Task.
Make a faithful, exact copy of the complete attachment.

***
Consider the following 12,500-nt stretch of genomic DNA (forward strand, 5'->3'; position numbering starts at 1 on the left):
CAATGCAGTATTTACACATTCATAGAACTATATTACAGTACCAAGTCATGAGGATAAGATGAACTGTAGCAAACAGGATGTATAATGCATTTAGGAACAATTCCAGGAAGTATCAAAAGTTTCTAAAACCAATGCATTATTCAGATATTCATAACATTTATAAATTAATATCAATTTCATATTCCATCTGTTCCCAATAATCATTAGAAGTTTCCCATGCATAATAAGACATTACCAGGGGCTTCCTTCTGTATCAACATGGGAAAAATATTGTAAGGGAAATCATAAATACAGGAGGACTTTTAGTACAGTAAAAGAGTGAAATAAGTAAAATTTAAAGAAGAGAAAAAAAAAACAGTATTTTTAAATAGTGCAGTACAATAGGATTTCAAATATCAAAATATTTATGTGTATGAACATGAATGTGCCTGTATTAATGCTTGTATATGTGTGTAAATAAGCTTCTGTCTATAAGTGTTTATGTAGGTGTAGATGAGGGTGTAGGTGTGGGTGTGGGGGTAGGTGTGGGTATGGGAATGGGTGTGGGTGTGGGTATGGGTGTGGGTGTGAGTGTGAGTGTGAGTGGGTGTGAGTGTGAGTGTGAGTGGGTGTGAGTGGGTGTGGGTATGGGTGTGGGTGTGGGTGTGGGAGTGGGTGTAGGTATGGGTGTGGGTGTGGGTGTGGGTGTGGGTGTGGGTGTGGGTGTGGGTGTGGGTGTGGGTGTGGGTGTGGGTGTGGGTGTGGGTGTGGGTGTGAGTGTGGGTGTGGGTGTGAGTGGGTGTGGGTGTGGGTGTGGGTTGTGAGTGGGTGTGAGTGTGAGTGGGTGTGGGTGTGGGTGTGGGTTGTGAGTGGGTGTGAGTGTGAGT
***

Consider the following 12,500-nt stretch of genomic DNA (forward strand, 5'->3'; position numbering starts at 1 on the left):
CAATGCAGTATTTACACATTCATAGAACTATATTACAGTACCAAGTCATGAGGATAAGATGAACTGTAGCAAACAGGATGTATAATGCATTTAGGAACAATTCCAGGAAGTATCAAAAGTTTCTAAAACCAATGCATTATTCAGATATTCATAACATTTATAAATTAATATCAATTTCATATTCCATCTGTTCCCAATAATCATTAGAAGTTTCCCATGCATAATAAGACATTACCAGGGGCTTCCTTCTGTATCAACATGGGAAAAATATTGTAAGGGAAATCATAAATACAGGAGGACTTTTAGTACAGTAAAAGAGTGAAATAAGTAAAATTTAAAGAAGAGAAAAAAAAAACAGTATTTTTAAATAGTGCAGTACAATAGGATTTCAAATATCAAAATATTTATGTGTATGAACATGAATGTGCCTGTATTAATGCTTGTATATGTGTGTAAATAAGCTTCTGTCTATAAGTGTTTATGTAGGTGTAGATGAGGGTGTAGGTGTGGGTGTGGGGGTAGGTGTGGGTATGGGAATGGGTGTGGGTGTGGGTATGGGTGTGGGTGTGAGTGTGAGTGTGAGTGGGTGTGAGTGTGAGTGTGAGTGGGTGTGAGTGGGTGTGGGTATGGGTGTGGGTGTGGGTGTGGGAGTGGGTGTAGGTATGGGTGTGGGTGTGGGTGTGGGTGTGGGTGTGGGTGTGGGTGTGGGTGTGGGTGTGGGTGTGGGTGTGGGTGTGGGTGTGGGTGTGGGTGTGAGTGTGGGTGTGGGTGTGAGTGGGTGTGGGTGTGGGTGTGGGTTGTGAGTGGGTGTGAGTGTGAGTGGGTGTGGGTGTGGGTGTGGGTTGTGAGTGGGTGTGAGTGTGAGT